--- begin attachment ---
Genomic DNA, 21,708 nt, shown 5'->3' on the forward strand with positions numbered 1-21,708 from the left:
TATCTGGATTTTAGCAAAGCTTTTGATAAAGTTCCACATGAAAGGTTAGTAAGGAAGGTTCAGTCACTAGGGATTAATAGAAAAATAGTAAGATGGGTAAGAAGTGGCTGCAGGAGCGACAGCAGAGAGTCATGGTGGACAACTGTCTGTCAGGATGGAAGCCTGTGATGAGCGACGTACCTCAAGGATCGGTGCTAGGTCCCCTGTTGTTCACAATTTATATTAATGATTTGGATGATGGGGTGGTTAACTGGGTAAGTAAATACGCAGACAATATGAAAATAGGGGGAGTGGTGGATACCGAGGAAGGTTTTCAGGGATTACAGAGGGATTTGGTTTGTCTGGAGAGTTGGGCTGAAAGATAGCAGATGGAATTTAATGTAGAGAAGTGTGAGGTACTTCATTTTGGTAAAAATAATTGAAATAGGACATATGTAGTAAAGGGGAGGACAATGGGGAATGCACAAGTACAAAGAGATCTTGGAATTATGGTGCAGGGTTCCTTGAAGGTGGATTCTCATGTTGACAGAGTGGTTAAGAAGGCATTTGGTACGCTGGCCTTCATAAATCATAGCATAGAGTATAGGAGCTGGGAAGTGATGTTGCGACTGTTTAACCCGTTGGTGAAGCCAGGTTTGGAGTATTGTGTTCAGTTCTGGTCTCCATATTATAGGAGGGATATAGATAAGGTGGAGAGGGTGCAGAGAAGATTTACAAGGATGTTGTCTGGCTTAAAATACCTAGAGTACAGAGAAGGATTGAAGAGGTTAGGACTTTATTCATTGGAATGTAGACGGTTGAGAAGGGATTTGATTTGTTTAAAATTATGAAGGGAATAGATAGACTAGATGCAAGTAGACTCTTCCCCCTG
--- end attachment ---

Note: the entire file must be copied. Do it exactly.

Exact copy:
Genomic DNA, 21,708 nt, shown 5'->3' on the forward strand with positions numbered 1-21,708 from the left:
TATCTGGATTTTAGCAAAGCTTTTGATAAAGTTCCACATGAAAGGTTAGTAAGGAAGGTTCAGTCACTAGGGATTAATAGAAAAATAGTAAGATGGGTAAGAAGTGGCTGCAGGAGCGACAGCAGAGAGTCATGGTGGACAACTGTCTGTCAGGATGGAAGCCTGTGATGAGCGACGTACCTCAAGGATCGGTGCTAGGTCCCCTGTTGTTCACAATTTATATTAATGATTTGGATGATGGGGTGGTTAACTGGGTAAGTAAATACGCAGACAATATGAAAATAGGGGGAGTGGTGGATACCGAGGAAGGTTTTCAGGGATTACAGAGGGATTTGGTTTGTCTGGAGAGTTGGGCTGAAAGATAGCAGATGGAATTTAATGTAGAGAAGTGTGAGGTACTTCATTTTGGTAAAAATAATTGAAATAGGACATATGTAGTAAAGGGGAGGACAATGGGGAATGCACAAGTACAAAGAGATCTTGGAATTATGGTGCAGGGTTCCTTGAAGGTGGATTCTCATGTTGACAGAGTGGTTAAGAAGGCATTTGGTACGCTGGCCTTCATAAATCATAGCATAGAGTATAGGAGCTGGGAAGTGATGTTGCGACTGTTTAACCCGTTGGTGAAGCCAGGTTTGGAGTATTGTGTTCAGTTCTGGTCTCCATATTATAGGAGGGATATAGATAAGGTGGAGAGGGTGCAGAGAAGATTTACAAGGATGTTGTCTGGCTTAAAATACCTAGAGTACAGAGAAGGATTGAAGAGGTTAGGACTTTATTCATTGGAATGTAGACGGTTGAGAAGGGATTTGATTTGTTTAAAATTATGAAGGGAATAGATAGACTAGATGCAAGTAGACTCTTCCCCCTG